Best Indie Games of 2013

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WORDS | Avery Phillips

Papers, Please

While a game about paperwork hardly sounds like fun, Papers, Please proves that even the most tedious of subjects can make for an intensive play-through with just a touch of empathy applied. As a lowly immigration officer at the border checkpoint in communist Arstotzka, your job is simple: to examine documents and ensure that only those with valid paperwork are allowed to enter. Armed with simple red and green stamps, you must work quickly and efficiently to decide the fate of each would-be immigrant who appears before you, and make enough money each day to keep your family warm and fed.

While the game starts off simple enough, each new day brings new developments, which will force you into a moral quagmire. In a corrupt system, where no good deed goes unpunished, will you save a man’s life, even if doing so means you cannot afford medication for your son, or will you let a murderer walk free because you cannot afford the fine of denying him?

Although the game has little replay value, Papers, Please offers an intense insight into the concept of free-will within a dystopian society. If you are only going to play one Indie game from 2013, then make it this one.

Rating: 4/5 stars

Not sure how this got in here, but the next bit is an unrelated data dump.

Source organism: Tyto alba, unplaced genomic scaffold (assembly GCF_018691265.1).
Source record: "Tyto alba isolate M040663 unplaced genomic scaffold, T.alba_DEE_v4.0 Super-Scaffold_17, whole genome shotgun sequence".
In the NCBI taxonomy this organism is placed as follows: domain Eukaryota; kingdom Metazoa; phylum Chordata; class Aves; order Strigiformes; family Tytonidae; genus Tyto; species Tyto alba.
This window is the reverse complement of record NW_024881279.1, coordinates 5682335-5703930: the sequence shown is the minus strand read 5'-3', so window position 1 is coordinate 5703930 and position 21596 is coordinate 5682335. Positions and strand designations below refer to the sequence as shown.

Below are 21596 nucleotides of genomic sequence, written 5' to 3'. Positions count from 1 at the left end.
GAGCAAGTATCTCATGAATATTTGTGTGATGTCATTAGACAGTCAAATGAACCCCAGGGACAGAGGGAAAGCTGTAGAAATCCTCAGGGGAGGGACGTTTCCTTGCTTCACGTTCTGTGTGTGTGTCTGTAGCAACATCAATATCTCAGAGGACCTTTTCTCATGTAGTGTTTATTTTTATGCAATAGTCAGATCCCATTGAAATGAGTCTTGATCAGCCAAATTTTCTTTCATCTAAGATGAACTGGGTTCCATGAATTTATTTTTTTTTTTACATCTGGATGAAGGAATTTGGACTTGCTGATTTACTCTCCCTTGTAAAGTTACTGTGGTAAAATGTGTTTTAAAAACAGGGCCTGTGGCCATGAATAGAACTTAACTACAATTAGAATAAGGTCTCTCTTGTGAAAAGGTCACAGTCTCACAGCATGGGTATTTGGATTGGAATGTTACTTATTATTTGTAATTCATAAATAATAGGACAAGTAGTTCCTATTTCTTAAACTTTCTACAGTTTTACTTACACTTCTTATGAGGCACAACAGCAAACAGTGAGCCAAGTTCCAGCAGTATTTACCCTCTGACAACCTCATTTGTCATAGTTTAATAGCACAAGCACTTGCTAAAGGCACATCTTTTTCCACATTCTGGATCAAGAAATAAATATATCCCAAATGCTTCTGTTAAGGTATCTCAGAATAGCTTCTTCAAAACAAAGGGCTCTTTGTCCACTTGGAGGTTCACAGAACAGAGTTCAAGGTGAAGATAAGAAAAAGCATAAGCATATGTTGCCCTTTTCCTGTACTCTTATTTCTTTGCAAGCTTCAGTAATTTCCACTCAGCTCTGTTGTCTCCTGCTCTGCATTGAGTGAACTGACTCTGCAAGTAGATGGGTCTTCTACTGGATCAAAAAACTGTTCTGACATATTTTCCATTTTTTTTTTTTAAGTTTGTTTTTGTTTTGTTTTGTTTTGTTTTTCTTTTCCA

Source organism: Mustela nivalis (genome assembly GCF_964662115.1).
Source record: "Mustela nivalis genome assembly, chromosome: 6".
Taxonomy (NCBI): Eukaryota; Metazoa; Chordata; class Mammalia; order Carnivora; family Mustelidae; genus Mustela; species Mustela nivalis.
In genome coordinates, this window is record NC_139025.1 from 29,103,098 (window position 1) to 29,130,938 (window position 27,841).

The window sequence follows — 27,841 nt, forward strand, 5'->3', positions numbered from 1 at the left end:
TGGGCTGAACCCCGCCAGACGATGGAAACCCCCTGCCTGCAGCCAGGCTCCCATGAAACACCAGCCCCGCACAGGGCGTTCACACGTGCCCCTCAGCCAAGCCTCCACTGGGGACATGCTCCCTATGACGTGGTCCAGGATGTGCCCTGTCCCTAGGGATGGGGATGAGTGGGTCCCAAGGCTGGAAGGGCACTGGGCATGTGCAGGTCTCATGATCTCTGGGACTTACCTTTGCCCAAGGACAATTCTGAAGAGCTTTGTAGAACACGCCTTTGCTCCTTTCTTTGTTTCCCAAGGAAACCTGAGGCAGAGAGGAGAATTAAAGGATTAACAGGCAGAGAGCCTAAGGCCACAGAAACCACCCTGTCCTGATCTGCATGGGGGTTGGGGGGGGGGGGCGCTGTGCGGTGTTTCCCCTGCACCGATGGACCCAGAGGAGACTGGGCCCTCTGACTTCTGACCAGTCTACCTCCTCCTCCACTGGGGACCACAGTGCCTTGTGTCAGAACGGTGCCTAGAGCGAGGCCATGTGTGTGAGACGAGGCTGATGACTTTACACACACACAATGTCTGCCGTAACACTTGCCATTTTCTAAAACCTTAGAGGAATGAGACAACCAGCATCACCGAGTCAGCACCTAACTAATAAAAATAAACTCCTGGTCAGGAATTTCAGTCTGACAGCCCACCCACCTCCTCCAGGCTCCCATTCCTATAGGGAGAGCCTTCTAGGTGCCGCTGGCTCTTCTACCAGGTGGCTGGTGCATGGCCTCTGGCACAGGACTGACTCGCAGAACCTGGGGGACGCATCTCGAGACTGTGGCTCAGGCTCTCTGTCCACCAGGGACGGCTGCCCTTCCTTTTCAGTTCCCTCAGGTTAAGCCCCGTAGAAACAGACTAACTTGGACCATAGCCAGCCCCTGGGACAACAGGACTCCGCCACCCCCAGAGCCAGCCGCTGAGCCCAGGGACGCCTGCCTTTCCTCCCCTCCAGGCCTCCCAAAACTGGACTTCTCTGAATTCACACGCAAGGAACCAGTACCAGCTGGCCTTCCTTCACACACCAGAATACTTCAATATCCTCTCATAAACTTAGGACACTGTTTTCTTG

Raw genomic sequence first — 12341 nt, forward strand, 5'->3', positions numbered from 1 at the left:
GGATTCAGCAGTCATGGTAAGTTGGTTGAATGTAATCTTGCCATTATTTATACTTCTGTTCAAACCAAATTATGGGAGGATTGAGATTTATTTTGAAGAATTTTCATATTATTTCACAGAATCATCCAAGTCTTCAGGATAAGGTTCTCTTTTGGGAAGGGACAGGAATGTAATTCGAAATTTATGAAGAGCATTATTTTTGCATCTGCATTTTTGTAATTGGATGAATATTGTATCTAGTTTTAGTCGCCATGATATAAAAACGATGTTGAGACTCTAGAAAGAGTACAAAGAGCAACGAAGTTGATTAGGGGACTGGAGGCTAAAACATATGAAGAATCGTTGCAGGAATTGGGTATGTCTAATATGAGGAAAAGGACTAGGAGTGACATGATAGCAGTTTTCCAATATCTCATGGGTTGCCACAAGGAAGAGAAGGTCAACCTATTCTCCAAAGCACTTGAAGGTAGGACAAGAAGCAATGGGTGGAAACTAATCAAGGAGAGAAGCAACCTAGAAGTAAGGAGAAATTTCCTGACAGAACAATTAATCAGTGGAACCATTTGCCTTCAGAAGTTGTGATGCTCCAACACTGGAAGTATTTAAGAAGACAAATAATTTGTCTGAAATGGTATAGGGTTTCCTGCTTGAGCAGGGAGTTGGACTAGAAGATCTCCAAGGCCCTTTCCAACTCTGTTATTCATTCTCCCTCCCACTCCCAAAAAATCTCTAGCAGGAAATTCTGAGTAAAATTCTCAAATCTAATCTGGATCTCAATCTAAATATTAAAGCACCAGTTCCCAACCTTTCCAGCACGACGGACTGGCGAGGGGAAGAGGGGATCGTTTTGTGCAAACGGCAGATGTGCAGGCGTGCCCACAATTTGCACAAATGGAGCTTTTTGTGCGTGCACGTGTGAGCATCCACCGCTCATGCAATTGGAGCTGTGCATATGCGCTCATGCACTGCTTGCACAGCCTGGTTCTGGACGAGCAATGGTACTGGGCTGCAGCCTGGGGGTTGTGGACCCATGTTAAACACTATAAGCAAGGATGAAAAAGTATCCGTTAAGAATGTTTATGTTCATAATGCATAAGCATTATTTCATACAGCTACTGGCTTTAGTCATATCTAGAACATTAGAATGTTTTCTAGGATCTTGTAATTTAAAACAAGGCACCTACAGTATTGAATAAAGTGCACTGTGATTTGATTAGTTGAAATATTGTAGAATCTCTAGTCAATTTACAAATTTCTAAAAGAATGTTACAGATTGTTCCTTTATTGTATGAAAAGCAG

Price: $10

 

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Depression Quest

While its status as a video game has been fiercely debated, Depression Quest earns a place in my Indie Hall of Fame for its brutal honesty and bittersweetness. Through the first person perspective of someone dealing depression, this game showcases the realities of a widespread illness without softening the blows or being sensationalist. There are no right or wrong choices to be made here, just many imperfect ones, which subtly influence the lifestyle of someone struggling through life against the haunting backdrop of piano and static fog.

Rating: 3/5 stars

Price: Pay what you want

 

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The Stanley Parable                                                                                                                   

Stanley is a man working in a bland office until his computer screen goes blank and he discovers that the building is now empty. Luckily, the Narrator is there to tell him exactly what to do, but…you don’t have to do everything he says, right?

I don’t know what makes The Stanley Parable such a brilliant game, but the answer surely lies somewhere between the passive-aggressive narrator, its commentary on choice and consequences, and the existence of an achievement that is only obtainable by not playing for five years. So play it. Or not. The choice is yours.

Rating: 4/5 stars

Price: $15

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